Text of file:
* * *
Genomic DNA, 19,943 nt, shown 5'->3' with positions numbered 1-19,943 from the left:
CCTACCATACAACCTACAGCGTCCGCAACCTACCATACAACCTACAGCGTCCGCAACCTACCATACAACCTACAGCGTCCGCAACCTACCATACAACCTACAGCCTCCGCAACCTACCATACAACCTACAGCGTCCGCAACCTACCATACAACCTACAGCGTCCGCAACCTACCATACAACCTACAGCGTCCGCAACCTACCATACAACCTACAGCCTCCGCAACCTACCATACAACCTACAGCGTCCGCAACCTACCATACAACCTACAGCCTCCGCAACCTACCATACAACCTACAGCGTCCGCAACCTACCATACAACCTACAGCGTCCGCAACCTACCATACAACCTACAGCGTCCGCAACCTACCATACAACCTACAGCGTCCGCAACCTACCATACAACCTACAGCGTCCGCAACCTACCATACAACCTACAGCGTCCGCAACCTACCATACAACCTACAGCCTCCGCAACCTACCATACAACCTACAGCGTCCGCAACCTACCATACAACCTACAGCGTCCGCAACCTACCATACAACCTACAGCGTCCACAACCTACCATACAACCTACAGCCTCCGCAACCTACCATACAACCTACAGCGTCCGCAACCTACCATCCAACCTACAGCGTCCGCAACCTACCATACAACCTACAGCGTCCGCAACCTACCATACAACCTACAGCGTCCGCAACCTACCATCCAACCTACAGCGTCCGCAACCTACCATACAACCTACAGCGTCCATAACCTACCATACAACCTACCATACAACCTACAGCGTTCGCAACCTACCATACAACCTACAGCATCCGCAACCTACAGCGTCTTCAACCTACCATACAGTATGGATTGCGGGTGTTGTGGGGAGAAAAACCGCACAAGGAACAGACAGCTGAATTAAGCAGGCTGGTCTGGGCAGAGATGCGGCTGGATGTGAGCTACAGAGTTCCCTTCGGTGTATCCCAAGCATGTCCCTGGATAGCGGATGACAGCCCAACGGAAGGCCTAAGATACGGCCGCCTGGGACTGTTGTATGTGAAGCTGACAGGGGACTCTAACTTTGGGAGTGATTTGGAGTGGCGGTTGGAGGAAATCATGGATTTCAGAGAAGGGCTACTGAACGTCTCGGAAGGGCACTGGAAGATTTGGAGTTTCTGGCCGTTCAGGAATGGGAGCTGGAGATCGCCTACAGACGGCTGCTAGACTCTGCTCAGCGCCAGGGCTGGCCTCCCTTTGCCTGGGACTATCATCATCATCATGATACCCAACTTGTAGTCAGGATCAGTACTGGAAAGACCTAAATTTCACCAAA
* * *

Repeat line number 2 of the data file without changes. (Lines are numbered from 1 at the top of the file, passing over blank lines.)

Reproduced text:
CCTACCATACAACCTACAGCGTCCGCAACCTACCATACAACCTACAGCGTCCGCAACCTACCATACAACCTACAGCGTCCGCAACCTACCATACAACCTACAGCCTCCGCAACCTACCATACAACCTACAGCGTCCGCAACCTACCATACAACCTACAGCGTCCGCAACCTACCATACAACCTACAGCGTCCGCAACCTACCATACAACCTACAGCCTCCGCAACCTACCATACAACCTACAGCGTCCGCAACCTACCATACAACCTACAGCCTCCGCAACCTACCATACAACCTACAGCGTCCGCAACCTACCATACAACCTACAGCGTCCGCAACCTACCATACAACCTACAGCGTCCGCAACCTACCATACAACCTACAGCGTCCGCAACCTACCATACAACCTACAGCGTCCGCAACCTACCATACAACCTACAGCGTCCGCAACCTACCATACAACCTACAGCCTCCGCAACCTACCATACAACCTACAGCGTCCGCAACCTACCATACAACCTACAGCGTCCGCAACCTACCATACAACCTACAGCGTCCACAACCTACCATACAACCTACAGCCTCCGCAACCTACCATACAACCTACAGCGTCCGCAACCTACCATCCAACCTACAGCGTCCGCAACCTACCATACAACCTACAGCGTCCGCAACCTACCATACAACCTACAGCGTCCGCAACCTACCATCCAACCTACAGCGTCCGCAACCTACCATACAACCTACAGCGTCCATAACCTACCATACAACCTACCATACAACCTACAGCGTTCGCAACCTACCATACAACCTACAGCATCCGCAACCTACAGCGTCTTCAACCTACCATACAGTATGGATTGCGGGTGTTGTGGGGAGAAAAACCGCACAAGGAACAGACAGCTGAATTAAGCAGGCTGGTCTGGGCAGAGATGCGGCTGGATGTGAGCTACAGAGTTCCCTTCGGTGTATCCCAAGCATGTCCCTGGATAGCGGATGACAGCCCAACGGAAGGCCTAAGATACGGCCGCCTGGGACTGTTGTATGTGAAGCTGACAGGGGACTCTAACTTTGGGAGTGATTTGGAGTGGCGGTTGGAGGAAATCATGGATTTCAGAGAAGGGCTACTGAACGTCTCGGAAGGGCACTGGAAGATTTGGAGTTTCTGGCCGTTCAGGAATGGGAGCTGGAGATCGCCTACAGACGGCTGCTAGACTCTGCTCAGCGCCAGGGCTGGCCTCCCTTTGCCTGGGACTATCATCATCATCATGATACCCAACTTGTAGTCAGGATCAGTACTGGAAAGACCTAAATTTCACCAAA